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Planchonella, first record of gynomonoecy for the family Sapotaceae
Marcos Méndez and Jérôme Munzinger
Plant Systematics and Evolution
Vol. 287, No. 1/2 (June 2010), pp. 65-73
Published by: Springer
Stable URL: http://www.jstor.org/stable/23673189
Page Count: 9
You can always find the topics here!Topics: Corolla, Bisexuality, Female flowers, Plants, Dioecy, Flowers, Female animals, Stamens, Sexual systems, Sexual dimorphism
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Documenting nonhermaphroditic sexual systems, a task of major interest for evolutionary biology, is particularly problematic in rare or remote species, for which field sampling is difficult or field specimens or herbarium material is scarce. In addition to hermaphroditism, monoecy and dioecy have been reported in the family Sapotaceae. Nevertheless, the sexual system of some New Caledonian taxa currently included in the genus Planchonella remains vaguely characterized as having "bisexual and female flowers." In the present study we investigate the significance of female flowers in Planchonella endlicheri, P. laetevirens, and P. latihila. We confirmed that P. endlicheri and P. laetevirens are gynomonoecious in nature, and that P. latihila is gynomonoecious at least when growing in a greenhouse. In addition, we found sexual dimorphism in floral size in P. endlicheri, namely a lower corolla length in female compared to bisexual flowers. Two kinds of position effects on floral sex were present in P. endlicheri. At the twig level, upper flowers had an increased probability of being female and at the inflorescence (fascicle) level, central flowers were predominantly female while lateral flowers were mainly bisexual. Our study illustrates how observational studies on rare or remote species can improve our knowledge of sexual systems in plants and document relevant evolutionary patterns in sexual dimorphism and position effects of floral sex.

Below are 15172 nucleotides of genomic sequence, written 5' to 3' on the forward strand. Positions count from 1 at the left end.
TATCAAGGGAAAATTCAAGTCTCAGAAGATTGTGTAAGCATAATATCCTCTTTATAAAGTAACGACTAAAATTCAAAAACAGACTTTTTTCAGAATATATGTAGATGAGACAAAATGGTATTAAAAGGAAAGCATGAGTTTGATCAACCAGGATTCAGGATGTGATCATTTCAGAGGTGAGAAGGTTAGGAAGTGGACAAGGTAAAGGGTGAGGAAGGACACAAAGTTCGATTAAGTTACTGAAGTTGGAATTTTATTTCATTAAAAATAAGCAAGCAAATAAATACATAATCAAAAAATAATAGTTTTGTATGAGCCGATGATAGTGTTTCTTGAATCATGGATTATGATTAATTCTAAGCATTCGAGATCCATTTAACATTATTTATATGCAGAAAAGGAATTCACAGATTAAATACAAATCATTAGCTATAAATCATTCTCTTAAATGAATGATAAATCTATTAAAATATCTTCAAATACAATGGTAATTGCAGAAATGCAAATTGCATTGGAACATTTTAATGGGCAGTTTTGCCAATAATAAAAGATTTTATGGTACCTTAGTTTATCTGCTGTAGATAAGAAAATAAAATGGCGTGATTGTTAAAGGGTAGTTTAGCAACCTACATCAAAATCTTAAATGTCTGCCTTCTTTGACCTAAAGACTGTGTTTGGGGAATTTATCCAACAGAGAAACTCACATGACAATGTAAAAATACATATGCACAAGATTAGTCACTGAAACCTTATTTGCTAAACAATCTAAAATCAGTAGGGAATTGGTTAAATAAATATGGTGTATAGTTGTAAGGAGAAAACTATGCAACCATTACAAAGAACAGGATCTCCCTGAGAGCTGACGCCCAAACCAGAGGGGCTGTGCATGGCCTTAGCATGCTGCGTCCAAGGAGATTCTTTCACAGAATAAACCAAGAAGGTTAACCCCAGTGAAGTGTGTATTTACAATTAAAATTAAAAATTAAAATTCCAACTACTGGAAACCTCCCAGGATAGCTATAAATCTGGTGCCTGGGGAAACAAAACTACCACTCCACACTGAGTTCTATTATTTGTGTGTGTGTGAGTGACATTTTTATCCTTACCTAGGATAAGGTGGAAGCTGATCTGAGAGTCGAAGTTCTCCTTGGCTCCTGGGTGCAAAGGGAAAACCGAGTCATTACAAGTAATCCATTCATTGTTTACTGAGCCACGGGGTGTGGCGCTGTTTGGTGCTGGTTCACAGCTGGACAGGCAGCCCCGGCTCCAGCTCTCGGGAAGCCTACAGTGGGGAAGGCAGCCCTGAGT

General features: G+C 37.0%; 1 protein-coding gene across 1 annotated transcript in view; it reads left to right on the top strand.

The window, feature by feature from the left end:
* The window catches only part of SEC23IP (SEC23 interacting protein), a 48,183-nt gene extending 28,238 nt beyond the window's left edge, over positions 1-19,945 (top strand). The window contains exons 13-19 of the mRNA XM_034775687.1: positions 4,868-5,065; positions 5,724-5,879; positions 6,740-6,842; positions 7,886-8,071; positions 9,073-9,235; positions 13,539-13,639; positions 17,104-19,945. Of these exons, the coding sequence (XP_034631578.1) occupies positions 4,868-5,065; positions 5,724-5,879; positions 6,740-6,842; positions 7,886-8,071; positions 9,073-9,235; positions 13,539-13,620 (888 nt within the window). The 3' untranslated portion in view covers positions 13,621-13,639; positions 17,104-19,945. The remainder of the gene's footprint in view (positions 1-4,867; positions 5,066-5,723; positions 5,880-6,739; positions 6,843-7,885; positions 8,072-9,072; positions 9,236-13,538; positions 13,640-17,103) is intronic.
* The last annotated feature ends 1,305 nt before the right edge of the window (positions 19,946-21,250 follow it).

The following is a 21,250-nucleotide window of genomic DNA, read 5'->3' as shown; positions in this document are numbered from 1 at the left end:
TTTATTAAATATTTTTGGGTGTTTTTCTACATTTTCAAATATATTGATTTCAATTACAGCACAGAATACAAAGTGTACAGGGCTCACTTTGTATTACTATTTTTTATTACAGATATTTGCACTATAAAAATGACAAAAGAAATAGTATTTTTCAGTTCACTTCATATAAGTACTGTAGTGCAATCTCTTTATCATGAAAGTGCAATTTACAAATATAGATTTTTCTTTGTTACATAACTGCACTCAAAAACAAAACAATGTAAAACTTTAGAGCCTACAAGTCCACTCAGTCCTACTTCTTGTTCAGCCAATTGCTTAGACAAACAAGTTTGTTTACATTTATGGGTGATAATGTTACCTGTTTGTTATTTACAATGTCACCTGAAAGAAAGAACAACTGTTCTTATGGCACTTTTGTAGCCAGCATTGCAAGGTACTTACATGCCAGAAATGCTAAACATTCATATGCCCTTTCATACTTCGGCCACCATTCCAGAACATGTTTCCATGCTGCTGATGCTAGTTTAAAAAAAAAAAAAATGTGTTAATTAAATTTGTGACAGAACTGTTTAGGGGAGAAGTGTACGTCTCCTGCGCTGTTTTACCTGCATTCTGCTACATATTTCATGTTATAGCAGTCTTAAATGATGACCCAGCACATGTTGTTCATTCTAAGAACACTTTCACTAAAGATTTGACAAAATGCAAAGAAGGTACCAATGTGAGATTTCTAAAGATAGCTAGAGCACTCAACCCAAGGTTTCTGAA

Plant Systematics and Evolution © 2010 Springer